The city is complex, ever-changing and made up of countless interacting systems. To function effectively, cities need data – lots of it.
Data can help us understand how the city works, where problems are occurring, and where there are opportunities for improvement. It can help us make better decisions about everything from infrastructure to public safety. In recent years, the city has become increasingly reliant on data. We now have more data than ever before, yet its usefulness and accessibility has become one of the biggest challenges facing the future of cities.
Powered by Google and in partnership with the National Hurricane Centre, The Eye Tracker is a product of collaboration between Supermax and de la cruz Oglivy to help communities in active hurricane zones better prepare for significant weather events. Tackling the long-term challenge of panic buying during extreme natural disasters they set out to ensure no one is left without the critical supplies they need, when they need them.
The Eye Tracker provides real-time visualisation of the progress of a hurricane before the disaster strikes, giving better and more accurate forecasts which is connected to the ability to specify the products and supplies each household should be buying and which they shouldn’t – based on household composition and GPS. The Eye Tracker converts historically top-down information into a useful bottom-up tool, empowering people, and their communities.
Camera technology has provided vast opportunities for the future of cities from developments in new ways of working to urban management systems and surveillance. But it has been particularly challenged in its ability to be inclusive. This is important because these systems are deeply influential in how we experience our cities and whilst their spatial impact may be less clear-cut we can better understand these through examples such as familiar everyday examples such as Twitter, Facebook or the NHS.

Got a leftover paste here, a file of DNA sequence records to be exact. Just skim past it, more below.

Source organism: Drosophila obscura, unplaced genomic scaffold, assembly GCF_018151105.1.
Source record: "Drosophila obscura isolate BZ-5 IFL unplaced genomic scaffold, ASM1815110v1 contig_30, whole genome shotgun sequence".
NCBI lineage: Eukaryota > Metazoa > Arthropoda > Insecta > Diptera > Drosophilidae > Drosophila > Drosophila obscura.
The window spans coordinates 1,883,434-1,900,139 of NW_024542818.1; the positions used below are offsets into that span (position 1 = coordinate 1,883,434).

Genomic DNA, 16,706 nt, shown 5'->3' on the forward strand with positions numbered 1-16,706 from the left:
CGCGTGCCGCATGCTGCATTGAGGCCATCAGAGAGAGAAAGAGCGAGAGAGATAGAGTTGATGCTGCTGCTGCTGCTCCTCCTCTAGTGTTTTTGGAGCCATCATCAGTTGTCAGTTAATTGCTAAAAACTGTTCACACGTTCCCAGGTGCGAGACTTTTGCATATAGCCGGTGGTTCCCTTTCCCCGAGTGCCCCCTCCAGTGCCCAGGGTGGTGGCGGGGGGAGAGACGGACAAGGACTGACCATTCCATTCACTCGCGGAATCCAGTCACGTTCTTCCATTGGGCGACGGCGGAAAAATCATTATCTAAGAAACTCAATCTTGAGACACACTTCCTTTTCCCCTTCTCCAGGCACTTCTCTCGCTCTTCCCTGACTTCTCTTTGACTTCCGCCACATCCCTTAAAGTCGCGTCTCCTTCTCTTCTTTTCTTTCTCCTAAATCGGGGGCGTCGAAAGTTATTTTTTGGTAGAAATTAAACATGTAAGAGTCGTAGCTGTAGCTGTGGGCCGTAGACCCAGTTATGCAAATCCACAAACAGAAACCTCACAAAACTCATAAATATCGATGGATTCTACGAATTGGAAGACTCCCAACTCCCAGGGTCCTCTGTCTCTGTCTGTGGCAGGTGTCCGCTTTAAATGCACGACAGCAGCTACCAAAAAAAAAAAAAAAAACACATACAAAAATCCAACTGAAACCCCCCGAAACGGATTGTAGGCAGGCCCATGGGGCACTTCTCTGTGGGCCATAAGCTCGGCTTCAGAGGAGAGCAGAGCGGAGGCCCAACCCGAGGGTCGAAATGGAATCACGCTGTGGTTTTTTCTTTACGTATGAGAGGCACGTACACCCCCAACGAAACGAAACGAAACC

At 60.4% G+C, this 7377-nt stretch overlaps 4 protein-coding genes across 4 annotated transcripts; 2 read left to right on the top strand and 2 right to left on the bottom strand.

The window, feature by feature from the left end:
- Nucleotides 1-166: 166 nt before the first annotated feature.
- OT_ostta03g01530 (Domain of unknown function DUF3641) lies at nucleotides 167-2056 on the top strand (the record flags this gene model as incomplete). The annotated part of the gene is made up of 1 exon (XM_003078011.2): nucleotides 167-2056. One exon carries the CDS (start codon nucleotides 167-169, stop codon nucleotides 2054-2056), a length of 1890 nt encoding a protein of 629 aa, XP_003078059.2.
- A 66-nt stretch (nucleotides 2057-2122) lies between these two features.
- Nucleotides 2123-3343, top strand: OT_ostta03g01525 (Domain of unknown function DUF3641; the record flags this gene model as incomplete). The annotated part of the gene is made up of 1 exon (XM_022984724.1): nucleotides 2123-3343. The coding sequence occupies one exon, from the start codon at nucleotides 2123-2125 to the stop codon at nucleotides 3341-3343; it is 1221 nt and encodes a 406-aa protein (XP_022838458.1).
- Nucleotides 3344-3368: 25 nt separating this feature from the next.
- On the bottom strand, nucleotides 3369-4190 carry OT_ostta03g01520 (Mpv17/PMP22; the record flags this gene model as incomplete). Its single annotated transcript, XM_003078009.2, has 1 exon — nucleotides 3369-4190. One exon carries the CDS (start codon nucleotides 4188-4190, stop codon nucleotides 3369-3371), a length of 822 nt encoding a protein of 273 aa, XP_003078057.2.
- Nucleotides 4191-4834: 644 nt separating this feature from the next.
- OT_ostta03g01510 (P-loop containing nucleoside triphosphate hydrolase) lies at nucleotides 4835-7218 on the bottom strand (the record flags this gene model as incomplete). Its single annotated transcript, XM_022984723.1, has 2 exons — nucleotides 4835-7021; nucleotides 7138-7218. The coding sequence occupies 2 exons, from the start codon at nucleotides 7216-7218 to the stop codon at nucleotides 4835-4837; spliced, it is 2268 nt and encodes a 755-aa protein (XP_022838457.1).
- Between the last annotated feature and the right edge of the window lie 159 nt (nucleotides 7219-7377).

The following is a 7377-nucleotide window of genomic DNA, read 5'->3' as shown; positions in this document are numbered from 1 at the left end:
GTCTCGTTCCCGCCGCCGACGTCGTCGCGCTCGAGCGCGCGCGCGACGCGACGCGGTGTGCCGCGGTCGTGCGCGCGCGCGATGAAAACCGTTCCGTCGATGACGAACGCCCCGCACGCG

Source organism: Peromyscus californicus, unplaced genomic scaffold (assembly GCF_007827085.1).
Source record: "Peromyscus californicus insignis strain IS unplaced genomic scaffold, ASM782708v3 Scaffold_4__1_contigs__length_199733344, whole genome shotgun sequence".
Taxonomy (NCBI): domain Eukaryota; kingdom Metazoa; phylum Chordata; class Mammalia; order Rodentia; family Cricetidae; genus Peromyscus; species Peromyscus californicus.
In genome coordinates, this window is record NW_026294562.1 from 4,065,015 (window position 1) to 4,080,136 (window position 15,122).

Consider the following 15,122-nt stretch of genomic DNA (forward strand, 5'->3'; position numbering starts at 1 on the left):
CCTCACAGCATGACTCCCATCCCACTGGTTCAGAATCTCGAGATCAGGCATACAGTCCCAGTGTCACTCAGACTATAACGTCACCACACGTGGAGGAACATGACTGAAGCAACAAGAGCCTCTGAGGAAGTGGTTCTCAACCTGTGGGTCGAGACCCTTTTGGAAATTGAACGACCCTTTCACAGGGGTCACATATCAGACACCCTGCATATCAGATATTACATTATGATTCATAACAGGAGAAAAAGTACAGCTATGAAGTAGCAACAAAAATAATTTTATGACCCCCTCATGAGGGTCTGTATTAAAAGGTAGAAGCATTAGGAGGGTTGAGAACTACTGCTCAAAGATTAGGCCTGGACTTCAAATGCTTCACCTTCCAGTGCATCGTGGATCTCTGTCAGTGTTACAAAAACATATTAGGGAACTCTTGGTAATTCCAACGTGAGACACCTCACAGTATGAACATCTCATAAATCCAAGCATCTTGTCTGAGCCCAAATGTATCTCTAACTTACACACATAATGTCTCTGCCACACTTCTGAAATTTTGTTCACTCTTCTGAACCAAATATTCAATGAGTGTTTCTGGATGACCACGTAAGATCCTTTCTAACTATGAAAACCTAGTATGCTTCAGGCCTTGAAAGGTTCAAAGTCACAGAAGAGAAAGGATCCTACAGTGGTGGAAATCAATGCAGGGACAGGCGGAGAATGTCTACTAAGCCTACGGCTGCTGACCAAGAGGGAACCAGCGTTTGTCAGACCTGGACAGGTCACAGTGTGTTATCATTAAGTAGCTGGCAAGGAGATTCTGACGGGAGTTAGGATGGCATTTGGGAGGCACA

The British Pavilion at the Venice Biennale 2020 hosted the exhibition the Garden of Privatised Delights which curated by Manijeh Verghese and Madeleine Kessler of Unscene Architecture with wider contributions from built.works, animated.works, vPPR, Studio Polpo, The Decorators and public works.
Responding to the theme of the Biennale – ‘How will we live together?’ – The Ministry of Collective Data, a digital installation within the Pavilion, challenged the use of facial recognition technology in public spaces and questioned whether we could free our collective data for the benefit of the public. It addressed key topics in the future of digital space such as consent, citizenship, biometrics and introduced unique interactive avatars through real-time recording of participants mood, behaviour and likeness.
Many technology companies have historically neglected to design inclusively – particularly software that captures everyone’s complexion.
Google was amongst one of those awarded at Cannes Lions 2022 for its Real Tone camera technology. Featured in this years Super Bowl, the Google Pixel campaign – supported by T Brand Studio, Wieden+Kennedy and Gut – narrates the story of how the company went back to first principles to make sure everyone could take photos and feel seen as they truly are particularly people of richer and darker skin tones.
Real Tone was awarded ahead of its competitors for its strong ability to “portray reality”, according to Hugo Veiga, Global Chief Creative Officer at AKQA, and this is a huge step in the right direction for technology and its ability to prove it can keep up with societal shifts of today.
Data has become so impactful to people all over the world but its defining moments in the future of our cities will come in our ability to convert such influence into more accessible and useful tools for the city. Done properly, data can be a powerful tool for the city. It can help us make better decisions, improve lives, and create more efficient and effective forms of governance.